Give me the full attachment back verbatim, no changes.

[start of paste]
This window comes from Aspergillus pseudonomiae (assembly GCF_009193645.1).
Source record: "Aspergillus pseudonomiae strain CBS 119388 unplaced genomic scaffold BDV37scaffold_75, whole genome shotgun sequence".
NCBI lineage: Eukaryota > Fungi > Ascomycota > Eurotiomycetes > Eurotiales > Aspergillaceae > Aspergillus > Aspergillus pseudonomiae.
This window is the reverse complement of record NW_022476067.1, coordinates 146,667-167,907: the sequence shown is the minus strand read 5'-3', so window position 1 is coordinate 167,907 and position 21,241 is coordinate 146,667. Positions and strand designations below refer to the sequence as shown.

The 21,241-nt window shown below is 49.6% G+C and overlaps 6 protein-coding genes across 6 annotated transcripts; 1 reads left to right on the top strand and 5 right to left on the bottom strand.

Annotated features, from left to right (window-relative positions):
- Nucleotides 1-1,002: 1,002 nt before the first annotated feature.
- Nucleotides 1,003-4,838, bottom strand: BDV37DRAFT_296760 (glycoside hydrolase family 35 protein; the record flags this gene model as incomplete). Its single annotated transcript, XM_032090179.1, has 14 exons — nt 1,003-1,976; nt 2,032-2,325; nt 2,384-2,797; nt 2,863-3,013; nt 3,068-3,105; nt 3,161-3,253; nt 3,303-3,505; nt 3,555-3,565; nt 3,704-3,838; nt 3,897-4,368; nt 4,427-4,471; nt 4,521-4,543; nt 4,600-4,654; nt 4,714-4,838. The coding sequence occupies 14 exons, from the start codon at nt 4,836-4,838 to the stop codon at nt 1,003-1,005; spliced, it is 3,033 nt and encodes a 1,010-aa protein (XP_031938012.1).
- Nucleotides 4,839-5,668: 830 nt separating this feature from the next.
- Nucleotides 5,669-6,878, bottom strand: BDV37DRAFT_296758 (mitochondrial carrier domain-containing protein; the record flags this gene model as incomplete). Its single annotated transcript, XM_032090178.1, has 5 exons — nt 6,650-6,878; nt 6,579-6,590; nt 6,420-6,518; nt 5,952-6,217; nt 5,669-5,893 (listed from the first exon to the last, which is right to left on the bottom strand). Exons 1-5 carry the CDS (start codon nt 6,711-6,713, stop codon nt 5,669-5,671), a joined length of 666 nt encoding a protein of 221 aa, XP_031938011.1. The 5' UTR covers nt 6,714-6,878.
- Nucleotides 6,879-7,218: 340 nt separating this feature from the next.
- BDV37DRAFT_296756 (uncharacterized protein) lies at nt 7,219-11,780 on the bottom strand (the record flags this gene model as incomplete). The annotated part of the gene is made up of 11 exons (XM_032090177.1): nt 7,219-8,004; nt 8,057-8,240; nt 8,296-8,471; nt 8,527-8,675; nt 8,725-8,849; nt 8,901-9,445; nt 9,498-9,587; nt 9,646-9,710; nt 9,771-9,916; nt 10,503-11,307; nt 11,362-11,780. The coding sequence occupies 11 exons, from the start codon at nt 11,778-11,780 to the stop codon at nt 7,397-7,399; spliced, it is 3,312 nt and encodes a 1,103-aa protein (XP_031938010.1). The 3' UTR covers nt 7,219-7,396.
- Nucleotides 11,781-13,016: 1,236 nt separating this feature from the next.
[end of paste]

This window comes from Aspergillus pseudonomiae (assembly GCF_009193645.1).
Source record: "Aspergillus pseudonomiae strain CBS 119388 unplaced genomic scaffold BDV37scaffold_75, whole genome shotgun sequence".
NCBI lineage: Eukaryota > Fungi > Ascomycota > Eurotiomycetes > Eurotiales > Aspergillaceae > Aspergillus > Aspergillus pseudonomiae.
This window is the reverse complement of record NW_022476067.1, coordinates 146,667-167,907: the sequence shown is the minus strand read 5'-3', so window position 1 is coordinate 167,907 and position 21,241 is coordinate 146,667. Positions and strand designations below refer to the sequence as shown.

The 21,241-nt window shown below is 49.6% G+C and overlaps 6 protein-coding genes across 6 annotated transcripts; 1 reads left to right on the top strand and 5 right to left on the bottom strand.

Annotated features, from left to right (window-relative positions):
- Nucleotides 1-1,002: 1,002 nt before the first annotated feature.
- Nucleotides 1,003-4,838, bottom strand: BDV37DRAFT_296760 (glycoside hydrolase family 35 protein; the record flags this gene model as incomplete). Its single annotated transcript, XM_032090179.1, has 14 exons — nt 1,003-1,976; nt 2,032-2,325; nt 2,384-2,797; nt 2,863-3,013; nt 3,068-3,105; nt 3,161-3,253; nt 3,303-3,505; nt 3,555-3,565; nt 3,704-3,838; nt 3,897-4,368; nt 4,427-4,471; nt 4,521-4,543; nt 4,600-4,654; nt 4,714-4,838. The coding sequence occupies 14 exons, from the start codon at nt 4,836-4,838 to the stop codon at nt 1,003-1,005; spliced, it is 3,033 nt and encodes a 1,010-aa protein (XP_031938012.1).
- Nucleotides 4,839-5,668: 830 nt separating this feature from the next.
- Nucleotides 5,669-6,878, bottom strand: BDV37DRAFT_296758 (mitochondrial carrier domain-containing protein; the record flags this gene model as incomplete). Its single annotated transcript, XM_032090178.1, has 5 exons — nt 6,650-6,878; nt 6,579-6,590; nt 6,420-6,518; nt 5,952-6,217; nt 5,669-5,893 (listed from the first exon to the last, which is right to left on the bottom strand). Exons 1-5 carry the CDS (start codon nt 6,711-6,713, stop codon nt 5,669-5,671), a joined length of 666 nt encoding a protein of 221 aa, XP_031938011.1. The 5' UTR covers nt 6,714-6,878.
- Nucleotides 6,879-7,218: 340 nt separating this feature from the next.
- BDV37DRAFT_296756 (uncharacterized protein) lies at nt 7,219-11,780 on the bottom strand (the record flags this gene model as incomplete). The annotated part of the gene is made up of 11 exons (XM_032090177.1): nt 7,219-8,004; nt 8,057-8,240; nt 8,296-8,471; nt 8,527-8,675; nt 8,725-8,849; nt 8,901-9,445; nt 9,498-9,587; nt 9,646-9,710; nt 9,771-9,916; nt 10,503-11,307; nt 11,362-11,780. The coding sequence occupies 11 exons, from the start codon at nt 11,778-11,780 to the stop codon at nt 7,397-7,399; spliced, it is 3,312 nt and encodes a 1,103-aa protein (XP_031938010.1). The 3' UTR covers nt 7,219-7,396.
- Nucleotides 11,781-13,016: 1,236 nt separating this feature from the next.